Kennesaw State University is getting dumber.
I received this email blast on Monday afternoon:
Mirrorless Monday is the first day in Love Your Body week where reality itself is suffocated in saccharine denial sitting at the intersection of comedy and tragedy. Bathroom mirrors are completely covered in paper and people are invited to write positive messages about their bodies on the paper.
Self-esteem issues instilled by a childhood filled with unrealistic media is an interesting point for discussion, as is eating disorders brought on by those insecurities. But a proposed solution should probably not include feeding students sugar-coated mixed messages as an esoteric form of “therapy.”
A covered mirror inviting unwarranted optimistic writing says “Love your body! But don’t look at it. Instead, write what you wish you would see, you worthless sack of infected pus.”
I asked who was behind the event and ended up with a flyer detailing the week’s festivities. KSU Student Life told me that both men and women’s bathrooms would be affected by Mirrorless Monday, which the flyer describes as “a day when the mirror doesn’t judge you.” I visited men’s restrooms in the following buildings:
- Social Science
- Science and Mathematics
- Student Center
- Student Recreation Center
- Kennesaw Hall
There were no covered mirrors. This was disappointing because I already ran over to the bookstore and bought a big Sharpie. I had planned to write all sorts of things, like “I love my body so much that I never want to see it again!” and “Reflected light is privileged!”
Sadly, the mirrors scribbled with empty-headed niceties could only be found in women’s restrooms. I wanted to find who was behind all this. Because KSU is ridiculous about answering questions, I had to walk in the following path just to find Shameka Wilson, the Director of the Women’s Resource & Interpersonal Violence Prevention Center and the sponsor for Mirrorless Monday:
I called Wilson (no recording this time) and found out that they didn’t bring a man along to get access to the men’s restrooms.
Whatever. I was too exhausted to start another quarter-long conversation with KSU staff. Trudi Vaughan’s cowardice is about all I can handle.
There was also a photo shoot (“STEP ON IN AND SMILE PRETTY,” says the flyer). At least the cameras get a “shot” (heh) to share their story. But today, students are going to bring their own bathroom scales to smash with hammers. I’m guessing this is to give women the illusion of control so that they don’t have to deal with the burden of responsibility.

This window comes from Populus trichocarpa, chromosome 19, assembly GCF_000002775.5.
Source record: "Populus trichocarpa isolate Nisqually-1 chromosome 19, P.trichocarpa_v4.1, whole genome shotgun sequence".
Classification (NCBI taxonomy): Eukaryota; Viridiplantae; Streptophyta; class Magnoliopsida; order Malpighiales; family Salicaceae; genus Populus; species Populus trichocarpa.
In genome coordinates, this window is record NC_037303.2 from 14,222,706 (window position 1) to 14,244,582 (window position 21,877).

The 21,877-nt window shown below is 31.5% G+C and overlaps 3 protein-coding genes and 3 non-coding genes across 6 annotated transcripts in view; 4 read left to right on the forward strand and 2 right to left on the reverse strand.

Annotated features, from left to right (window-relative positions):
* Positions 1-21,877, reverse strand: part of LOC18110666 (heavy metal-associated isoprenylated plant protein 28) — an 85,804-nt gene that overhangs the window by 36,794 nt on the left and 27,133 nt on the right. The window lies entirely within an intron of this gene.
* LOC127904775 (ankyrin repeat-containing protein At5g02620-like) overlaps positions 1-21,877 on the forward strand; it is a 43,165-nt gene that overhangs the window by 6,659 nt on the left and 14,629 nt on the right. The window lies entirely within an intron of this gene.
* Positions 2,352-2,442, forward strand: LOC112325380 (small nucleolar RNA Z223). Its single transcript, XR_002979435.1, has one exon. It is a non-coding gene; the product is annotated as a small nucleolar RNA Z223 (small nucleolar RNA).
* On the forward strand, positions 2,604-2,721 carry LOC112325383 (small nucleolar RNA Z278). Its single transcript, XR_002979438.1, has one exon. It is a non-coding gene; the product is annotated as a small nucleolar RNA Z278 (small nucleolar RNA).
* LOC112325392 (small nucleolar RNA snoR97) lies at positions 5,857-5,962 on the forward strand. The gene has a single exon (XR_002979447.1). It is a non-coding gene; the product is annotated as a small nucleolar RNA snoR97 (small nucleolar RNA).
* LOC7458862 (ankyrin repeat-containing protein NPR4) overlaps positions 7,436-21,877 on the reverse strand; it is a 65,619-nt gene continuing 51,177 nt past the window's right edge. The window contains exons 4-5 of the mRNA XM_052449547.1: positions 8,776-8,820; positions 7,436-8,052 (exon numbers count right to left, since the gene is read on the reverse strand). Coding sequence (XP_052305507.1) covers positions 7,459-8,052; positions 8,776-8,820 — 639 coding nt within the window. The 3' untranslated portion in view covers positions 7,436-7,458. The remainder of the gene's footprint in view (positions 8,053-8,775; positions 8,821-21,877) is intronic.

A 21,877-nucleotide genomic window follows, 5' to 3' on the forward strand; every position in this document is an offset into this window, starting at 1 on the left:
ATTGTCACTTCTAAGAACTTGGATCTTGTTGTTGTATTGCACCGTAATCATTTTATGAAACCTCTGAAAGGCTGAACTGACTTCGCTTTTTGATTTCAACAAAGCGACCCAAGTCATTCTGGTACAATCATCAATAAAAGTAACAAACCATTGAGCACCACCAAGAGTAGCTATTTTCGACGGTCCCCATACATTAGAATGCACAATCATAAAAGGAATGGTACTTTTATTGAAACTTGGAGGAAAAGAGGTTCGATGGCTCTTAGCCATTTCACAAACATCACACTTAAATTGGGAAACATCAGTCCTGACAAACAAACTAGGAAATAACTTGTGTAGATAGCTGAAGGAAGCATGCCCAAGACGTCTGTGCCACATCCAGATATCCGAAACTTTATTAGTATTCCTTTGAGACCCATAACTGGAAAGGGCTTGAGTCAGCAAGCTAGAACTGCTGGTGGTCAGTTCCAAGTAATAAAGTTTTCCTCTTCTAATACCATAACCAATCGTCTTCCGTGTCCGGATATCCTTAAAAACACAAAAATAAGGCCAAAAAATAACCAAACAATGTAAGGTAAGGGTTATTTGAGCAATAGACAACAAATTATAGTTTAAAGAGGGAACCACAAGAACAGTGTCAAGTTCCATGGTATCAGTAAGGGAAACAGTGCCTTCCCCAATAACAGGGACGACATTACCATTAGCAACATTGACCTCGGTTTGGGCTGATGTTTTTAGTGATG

Granted, an anorexic or bulimic woman may on some level benefit from beating what is basically an unconventional effigy. I don’t know enough about the relevant psychology to take a side on that. But given the obesity rates here in the Southeast, I suspect that most attendees do not need a hammer to break the scales. Call me cynical, but I expect a rehashing of fat acceptance by undisciplined cake chutes who blame men for preferring to look at strippers.
I could be wrong.
But I do know for a fact that both scales and mirrors report reality. They tell you something about yourself you might not like, and that makes them evil. Why reject and attack what would never lie to you? A KSU Dietitian told me that Love Your Body week was meant to end the “abusive relationship” between women and their scales or mirrors.
My understanding of body acceptance is that one accepts his or her body for how it is, not by remaining blissfully ignorant of facts about it. Even if one did have a serious eating disorder, at no point can responsibility be put on anyone but that person to make a change (possibly with the help of good friends). But no, apparently if you love your body, you must cover or smash the honest and replace their function with your wishes.
If the participants of Love Your Body Week wanted to escape all possible forms of judgement, I wonder how they are handling the Zumba workout at the end of the week.
Now that I moved into my new house, I have a lot of unused boxes lying around. My new Sharpie needed a purpose, so I put ink to cardboard to make some tributes for the scale smashfest.
I’ll be bringing my buddies Wednesday to see what happens when what cannot tell a lie meets those who cannot handle the truth.
Scales may not report a number that is as representative as body fat percentage, but don’t judge them for what they are!
Scales are our friends.
Don’t be that girl.